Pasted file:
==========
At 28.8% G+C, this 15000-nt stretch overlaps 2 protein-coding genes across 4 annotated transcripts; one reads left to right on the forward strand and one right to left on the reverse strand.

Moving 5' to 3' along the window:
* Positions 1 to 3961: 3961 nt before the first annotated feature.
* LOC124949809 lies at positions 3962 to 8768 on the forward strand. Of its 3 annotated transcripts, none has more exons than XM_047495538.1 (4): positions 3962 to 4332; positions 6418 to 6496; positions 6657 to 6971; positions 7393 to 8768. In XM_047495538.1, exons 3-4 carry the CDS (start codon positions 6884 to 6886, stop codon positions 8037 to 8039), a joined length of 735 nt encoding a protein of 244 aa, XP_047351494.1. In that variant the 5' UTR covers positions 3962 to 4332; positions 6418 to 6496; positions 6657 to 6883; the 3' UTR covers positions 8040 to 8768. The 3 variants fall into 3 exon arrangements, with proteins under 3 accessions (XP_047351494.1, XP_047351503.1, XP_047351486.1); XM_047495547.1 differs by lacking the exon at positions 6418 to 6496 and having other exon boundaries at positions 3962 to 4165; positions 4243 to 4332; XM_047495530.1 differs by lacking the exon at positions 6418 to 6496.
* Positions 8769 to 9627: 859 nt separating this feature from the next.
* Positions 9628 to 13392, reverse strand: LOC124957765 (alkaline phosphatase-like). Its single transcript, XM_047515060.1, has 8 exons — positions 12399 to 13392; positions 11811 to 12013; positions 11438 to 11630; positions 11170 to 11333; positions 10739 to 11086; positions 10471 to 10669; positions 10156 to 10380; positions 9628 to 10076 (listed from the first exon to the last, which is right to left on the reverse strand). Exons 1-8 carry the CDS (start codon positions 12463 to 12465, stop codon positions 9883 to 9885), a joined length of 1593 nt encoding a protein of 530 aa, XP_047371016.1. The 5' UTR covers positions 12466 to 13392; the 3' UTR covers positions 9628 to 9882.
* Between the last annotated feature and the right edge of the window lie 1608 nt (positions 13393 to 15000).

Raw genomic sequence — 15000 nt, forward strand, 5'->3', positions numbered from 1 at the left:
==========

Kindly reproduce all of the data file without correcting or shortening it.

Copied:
At 28.8% G+C, this 15000-nt stretch overlaps 2 protein-coding genes across 4 annotated transcripts; one reads left to right on the forward strand and one right to left on the reverse strand.

Moving 5' to 3' along the window:
* Positions 1 to 3961: 3961 nt before the first annotated feature.
* LOC124949809 lies at positions 3962 to 8768 on the forward strand. Of its 3 annotated transcripts, none has more exons than XM_047495538.1 (4): positions 3962 to 4332; positions 6418 to 6496; positions 6657 to 6971; positions 7393 to 8768. In XM_047495538.1, exons 3-4 carry the CDS (start codon positions 6884 to 6886, stop codon positions 8037 to 8039), a joined length of 735 nt encoding a protein of 244 aa, XP_047351494.1. In that variant the 5' UTR covers positions 3962 to 4332; positions 6418 to 6496; positions 6657 to 6883; the 3' UTR covers positions 8040 to 8768. The 3 variants fall into 3 exon arrangements, with proteins under 3 accessions (XP_047351494.1, XP_047351503.1, XP_047351486.1); XM_047495547.1 differs by lacking the exon at positions 6418 to 6496 and having other exon boundaries at positions 3962 to 4165; positions 4243 to 4332; XM_047495530.1 differs by lacking the exon at positions 6418 to 6496.
* Positions 8769 to 9627: 859 nt separating this feature from the next.
* Positions 9628 to 13392, reverse strand: LOC124957765 (alkaline phosphatase-like). Its single transcript, XM_047515060.1, has 8 exons — positions 12399 to 13392; positions 11811 to 12013; positions 11438 to 11630; positions 11170 to 11333; positions 10739 to 11086; positions 10471 to 10669; positions 10156 to 10380; positions 9628 to 10076 (listed from the first exon to the last, which is right to left on the reverse strand). Exons 1-8 carry the CDS (start codon positions 12463 to 12465, stop codon positions 9883 to 9885), a joined length of 1593 nt encoding a protein of 530 aa, XP_047371016.1. The 5' UTR covers positions 12466 to 13392; the 3' UTR covers positions 9628 to 9882.
* Between the last annotated feature and the right edge of the window lie 1608 nt (positions 13393 to 15000).

Raw genomic sequence — 15000 nt, forward strand, 5'->3', positions numbered from 1 at the left: